LOOKING AHEAD: Robert Jones, who has been building homes in Michigan for 35 years, is hoping the housing industry will finally turn upward in 2010.
Fabrizio Costantini LOOKING AHEAD: Robert Jones, who has been building homes in Michigan for 35 years, is hoping the housing industry will finally turn upward in 2010.

Robert Jones, president of Rob-ert R. Jones Homes in Bloomfield Hills, Mich., is the NAHB’s new chairman, and someone who is more than a little familiar with the inner workings of the organization, having been on its board of directors since 1979.

Jones has been building homes for 35 years, and his company—which Builder once identified as “the best small-volume builder in the U.S.”—specializes in on-your-lot and spec single-family luxury homes. The company also does renovation.

An inductee into the BIA of Southeastern Michigan’s Hall of Fame in 2000, Jones remains active in state and local HBA affairs, as well as in statewide politics. Jones is currently a board member of Michigan’s Chamber of Commerce and has served as chairman of the board for both St. Bonaventure University Hospital and St. Joseph Mercy Hospital in Oakland, Mich.

Builder caught up with Jones as he was about to assume his duties as chairman.

How did you get started in the home building business?

I served as a First Lieutenant in the U.S. Army Air Defense Command and was stationed in metropolitan Detroit. As my tour of duty was ending, I answered an ad for an executive trainee placed by a local builder/developer, The Herman Frankel Organization, which built luxury homes. I worked there for several years prior to starting my own company in 1979.

Over the past 35 years, what have been some of the biggest changes you've seen in housing and construction?

Our rapidly growing population turned the small towns of the 1960s into the midsize towns of the ’70s and the metropolitan centers of the ’80s and ’90s. This growth led to creation of new communities and urban centers.

TURNING THE PAGE: The NAHB's new chairman, Robert Jones, says he's focused on "steering the ship" towards those issues of great importance to the group's membership.
Fabrizio Costantini TURNING THE PAGE: The NAHB's new chairman, Robert Jones, says he's focused on "steering the ship" towards those issues of great importance to the group's membership.

Over that time, we saw the rise of the secondary mortgage market, which has become integral to housing finance and the home building industry. Despite the issues that our current economic crisis has raised, the secondary market remains essential to providing a steady supply of mortgage funds throughout the nation.

We have also seen numerous advances in building science. Products that didn’t exist even a few years ago are now standard, and engineering and design advances have resulted in safer, healthier, more efficient, and longer-lasting houses.

You're a certified green professional. When did you first start building with energy efficiency in mind?

Because of Michigan’s harsh winters, energy efficiency has been a priority from the beginning. In the mid-1980s we constructed a show home featuring sprayed-foam insulation. Caulking and sealing packages followed, and during the next few years we began to incorporate framing techniques that allow us to provide increased insulation packages. We were an early adopter of direct-vent manufactured fireplaces.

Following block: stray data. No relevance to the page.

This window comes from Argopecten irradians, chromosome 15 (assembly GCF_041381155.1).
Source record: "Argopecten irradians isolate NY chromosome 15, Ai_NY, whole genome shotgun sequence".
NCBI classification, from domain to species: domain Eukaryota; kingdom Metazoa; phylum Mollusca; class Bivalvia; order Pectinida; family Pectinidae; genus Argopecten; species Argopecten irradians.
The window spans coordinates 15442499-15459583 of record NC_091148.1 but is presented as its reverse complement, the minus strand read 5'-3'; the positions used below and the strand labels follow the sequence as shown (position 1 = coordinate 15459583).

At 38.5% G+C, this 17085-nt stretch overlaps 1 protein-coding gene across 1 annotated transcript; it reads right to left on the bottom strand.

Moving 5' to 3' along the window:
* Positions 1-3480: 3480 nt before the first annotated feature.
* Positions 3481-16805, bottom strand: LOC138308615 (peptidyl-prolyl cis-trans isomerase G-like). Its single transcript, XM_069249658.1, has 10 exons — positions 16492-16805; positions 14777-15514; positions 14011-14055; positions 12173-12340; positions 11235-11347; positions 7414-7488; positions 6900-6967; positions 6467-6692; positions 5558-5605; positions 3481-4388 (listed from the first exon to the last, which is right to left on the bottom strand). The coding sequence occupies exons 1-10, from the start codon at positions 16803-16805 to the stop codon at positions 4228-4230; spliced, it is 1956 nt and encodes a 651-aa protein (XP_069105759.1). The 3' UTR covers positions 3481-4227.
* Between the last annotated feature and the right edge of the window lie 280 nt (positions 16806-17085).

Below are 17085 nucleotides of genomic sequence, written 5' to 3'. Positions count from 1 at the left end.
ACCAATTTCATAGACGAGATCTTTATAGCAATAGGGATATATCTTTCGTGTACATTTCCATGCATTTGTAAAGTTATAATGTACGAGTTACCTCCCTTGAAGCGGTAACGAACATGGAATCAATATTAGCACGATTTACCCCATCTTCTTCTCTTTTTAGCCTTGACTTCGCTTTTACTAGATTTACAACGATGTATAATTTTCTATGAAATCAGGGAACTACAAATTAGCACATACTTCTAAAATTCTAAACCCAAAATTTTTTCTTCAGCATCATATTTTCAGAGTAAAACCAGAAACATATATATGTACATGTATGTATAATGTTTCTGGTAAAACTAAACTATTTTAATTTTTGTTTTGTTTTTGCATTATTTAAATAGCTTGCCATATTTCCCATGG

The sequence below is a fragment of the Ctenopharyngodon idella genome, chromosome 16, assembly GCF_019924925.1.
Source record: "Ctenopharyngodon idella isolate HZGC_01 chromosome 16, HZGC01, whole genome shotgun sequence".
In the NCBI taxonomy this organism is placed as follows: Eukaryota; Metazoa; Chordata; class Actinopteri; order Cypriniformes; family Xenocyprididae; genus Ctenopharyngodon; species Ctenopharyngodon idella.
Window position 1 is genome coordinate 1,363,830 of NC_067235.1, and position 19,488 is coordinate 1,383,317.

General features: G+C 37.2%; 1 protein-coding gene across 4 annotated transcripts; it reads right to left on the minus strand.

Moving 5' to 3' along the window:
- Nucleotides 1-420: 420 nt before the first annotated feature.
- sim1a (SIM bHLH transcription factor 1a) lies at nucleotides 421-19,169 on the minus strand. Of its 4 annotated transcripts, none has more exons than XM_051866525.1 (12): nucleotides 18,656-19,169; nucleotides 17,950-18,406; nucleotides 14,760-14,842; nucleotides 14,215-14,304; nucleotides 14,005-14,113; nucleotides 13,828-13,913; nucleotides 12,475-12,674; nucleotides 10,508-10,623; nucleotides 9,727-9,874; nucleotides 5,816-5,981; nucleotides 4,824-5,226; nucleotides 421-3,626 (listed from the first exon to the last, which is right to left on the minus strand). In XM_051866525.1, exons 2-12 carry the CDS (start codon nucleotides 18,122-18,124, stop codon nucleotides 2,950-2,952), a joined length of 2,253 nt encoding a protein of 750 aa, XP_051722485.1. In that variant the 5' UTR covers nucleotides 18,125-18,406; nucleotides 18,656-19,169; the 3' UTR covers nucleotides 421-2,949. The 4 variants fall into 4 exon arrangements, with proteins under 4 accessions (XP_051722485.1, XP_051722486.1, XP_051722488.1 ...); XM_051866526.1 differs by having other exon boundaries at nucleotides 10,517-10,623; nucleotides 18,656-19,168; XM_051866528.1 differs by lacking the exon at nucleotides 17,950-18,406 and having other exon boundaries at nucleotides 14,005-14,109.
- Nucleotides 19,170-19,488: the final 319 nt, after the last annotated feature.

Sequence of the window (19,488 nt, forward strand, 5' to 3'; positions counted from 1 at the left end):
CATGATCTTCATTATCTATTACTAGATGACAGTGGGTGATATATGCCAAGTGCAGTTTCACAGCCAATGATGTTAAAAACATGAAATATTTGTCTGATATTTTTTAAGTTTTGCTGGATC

We have always offered buyers the opportunity to customize their homes by increasing or decreasing the square footage, so each heating and cooling system is designed to “right size” the system to the individual house. Over the last 10 years we have made it our goal to eliminate wasted space in our home plans.

As NAHB chairman, what's your agenda?

My first priority will be ensuring that the NAHB continues to meet members’ needs in an extremely challenging business environment. The beauty of the NAHB leadership structure is that the senior officers typically serve on the leadership ladder for three years before being elected chairman. By the time a person becomes chairman, the priorities that are in place reflect the realities of the marketplace and member needs as well as the chairman’s years of helping to shape the agenda.

In 2010, the NAHB’s short list includes:

  • Working to ensure that builders have access to AD&C financing;

  • Working to ensure that appraisals accurately reflect market conditions and are not skewed by foreclosures, short sales, and other distress sales;

  • Ensuring that the public and builders have all the information they need to take best advantage of the first-time and repeat home buyer tax credits;

  • Ensuring that regulatory and other restraints imposed by government do not hinder or derail the fragile recovery.

The NAHB chairman has a vital role in steering the ship, but the dedicated members and tremendous staff are the true strength of the NAHB. Collectively, we have been able to adjust to the worst housing market in a generation, and moving forward we are working to shape the best possible outcome for our members and our industry.
All of your children have worked for the company, on and off, over the years. Have you given thought to succession planning?

Our son Bobby worked for our company 11 years before moving to Maryland, where he worked for builders in the Baltimore area. He would like to return and become the CEO of our company when the economic climate in Michigan stabilizes.


At a Glance

Name: Robert Jones

Title: President

Company: Robert R. Jones Homes

Years as a builder/developer: 35

Priorities: To ensure that the NAHB remains relevant to its membership by homing in on current problem areas for builders, such as the availability of construction financing and accurate appraisals.

Learn more about markets featured in this article: Detroit, MI, Washington, DC, Baltimore, MD.